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Report from the Burrow 2014 Image CoverWildEarth Guardians’ annual Report from the Burrow: Forecast of the Prairie Dog evaluates and grades the performance of the many state and federal agencies responsible for prairie dog conservation. Since 2008, we have tracked successes and failures in prairie dog conservation across their range in the United States as a way to measure support for prairie dog conservation and to make predictions for the immediate- and long-term future of these keystone species. Most state and federal agencies are legally bound to protect our wildlife and wildlife habitat. Our reports are a tool for the public to monitor and hold these agencies accountable.

WildEarth Guardians releases an updated version of the report each year on “Prairie Dog Day”—also Groundhog Day—on February 2. We linked these two holidays because both burrowing rodents provide us predictions of the future. Famous groundhog Punxsutawney Phil entertains us, foretelling the length of winter. But the status of our prairie dog populations has more serious implications for the future of western grassland ecosystems. As a “keystone species,” prairie dogs have unique, significant effects on their ecosystem that are disproportionately large relative to their abundance. These energetic creatures fertilize and aerate the soil, reduce noxious weeds, and clips grass tops, creating a shorter but more nutrient-rich blade of grass. Large herbivores including elk and bison often prefer to graze on prairie dog towns. Prairie dog burrows provide habitat for numerous reptiles, amphibians, and invertebrates. Prairie dogs are also an important food source for a wide variety of species including hawks, eagles, coyotes, foxes, and badgers.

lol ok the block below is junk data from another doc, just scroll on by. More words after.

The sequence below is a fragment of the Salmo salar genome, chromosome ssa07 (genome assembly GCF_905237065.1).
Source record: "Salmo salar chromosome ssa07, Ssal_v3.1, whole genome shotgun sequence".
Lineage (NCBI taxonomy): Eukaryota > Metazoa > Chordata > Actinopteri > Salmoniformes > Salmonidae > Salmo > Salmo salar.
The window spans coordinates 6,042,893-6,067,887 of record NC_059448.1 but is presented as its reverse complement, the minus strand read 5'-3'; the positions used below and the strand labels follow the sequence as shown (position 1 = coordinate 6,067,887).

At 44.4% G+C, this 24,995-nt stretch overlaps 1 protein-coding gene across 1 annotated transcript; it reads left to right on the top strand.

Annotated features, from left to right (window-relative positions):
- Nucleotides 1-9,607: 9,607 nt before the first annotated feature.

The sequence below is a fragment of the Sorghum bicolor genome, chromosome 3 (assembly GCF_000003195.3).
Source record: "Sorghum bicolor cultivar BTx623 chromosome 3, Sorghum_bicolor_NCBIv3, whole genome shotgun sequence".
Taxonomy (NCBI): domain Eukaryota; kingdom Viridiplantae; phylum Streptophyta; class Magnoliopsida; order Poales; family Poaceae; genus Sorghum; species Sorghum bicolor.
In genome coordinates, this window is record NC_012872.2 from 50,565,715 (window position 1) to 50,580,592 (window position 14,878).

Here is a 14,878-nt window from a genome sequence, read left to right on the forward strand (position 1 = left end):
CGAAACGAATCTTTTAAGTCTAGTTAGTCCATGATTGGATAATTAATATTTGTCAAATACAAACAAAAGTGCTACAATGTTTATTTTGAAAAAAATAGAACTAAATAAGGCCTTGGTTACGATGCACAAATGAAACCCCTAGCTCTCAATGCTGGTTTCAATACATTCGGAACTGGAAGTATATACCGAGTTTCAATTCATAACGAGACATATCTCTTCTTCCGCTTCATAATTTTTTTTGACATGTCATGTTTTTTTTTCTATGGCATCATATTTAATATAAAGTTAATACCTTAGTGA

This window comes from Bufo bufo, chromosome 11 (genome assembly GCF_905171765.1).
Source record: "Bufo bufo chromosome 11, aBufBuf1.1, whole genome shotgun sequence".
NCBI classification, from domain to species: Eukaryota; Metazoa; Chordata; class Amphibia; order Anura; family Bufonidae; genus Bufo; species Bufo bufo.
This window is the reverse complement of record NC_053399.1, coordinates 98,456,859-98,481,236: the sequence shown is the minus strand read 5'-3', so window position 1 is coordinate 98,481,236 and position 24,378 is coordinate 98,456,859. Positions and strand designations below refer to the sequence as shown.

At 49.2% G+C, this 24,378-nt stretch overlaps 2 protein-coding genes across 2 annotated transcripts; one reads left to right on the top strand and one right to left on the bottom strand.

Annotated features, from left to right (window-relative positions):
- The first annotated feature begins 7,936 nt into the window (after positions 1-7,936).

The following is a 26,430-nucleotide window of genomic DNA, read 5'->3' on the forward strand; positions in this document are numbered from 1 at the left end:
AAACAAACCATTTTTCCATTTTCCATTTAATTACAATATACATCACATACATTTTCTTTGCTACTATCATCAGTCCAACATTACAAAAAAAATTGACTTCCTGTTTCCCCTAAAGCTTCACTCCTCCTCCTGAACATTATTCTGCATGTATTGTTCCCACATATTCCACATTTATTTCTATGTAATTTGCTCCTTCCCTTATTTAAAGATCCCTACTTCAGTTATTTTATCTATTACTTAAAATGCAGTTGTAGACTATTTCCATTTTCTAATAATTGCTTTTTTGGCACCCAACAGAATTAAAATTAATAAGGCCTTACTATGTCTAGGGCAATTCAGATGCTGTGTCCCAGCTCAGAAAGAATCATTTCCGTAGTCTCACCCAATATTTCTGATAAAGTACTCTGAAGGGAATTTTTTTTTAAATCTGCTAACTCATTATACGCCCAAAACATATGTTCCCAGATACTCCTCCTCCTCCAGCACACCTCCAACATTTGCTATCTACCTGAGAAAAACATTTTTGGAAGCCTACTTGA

There are four species of prairie dog in the United States: the black-tailed, white-tailed, Gunnison’s, and Utah prairie dog. The fifth species, appropriately named the Mexican prairie dog, is found only in Mexico. Collectively, prairie dogs have lost between 93-99 percent of their historic range in the last 150 years, and with their decline we lose the unique biome that prairie dogs create and sustain.

Report from the Burrow 2014

Report from the Burrow 2014 Image Cover
  • Read the February 2014 full report here.

 

Report from the Burrow 2013

2013 Report from the Burrow cover
  • Read the February 2013 full report here.*


 

Report from the Burrow 2012

Report from the Burrow 2012
  • Read the February 2012 full report here.
  • Read the 2 page Report Card here.

 

Report from the Burrow 2011

Report from the Burrow 2011
  • Read the February 2011 full report here.
  • Read the 2 page Report Card here.

 

Report from the Burrow 2010

  • Read the February 2010 report here.

 

Report from the Burrow 2009

  • Read the February 2009 report here.

 

Report from the Burrow 2008

  • Read the February 2008 full report here.
  • Read the 2 page Report Card here.

* In the original version of this report, we reported the number of animals moved or dispersed by Wildlife Services (29,395,000), rather than the number killed (3,752,356). The report has been updated to correct the error.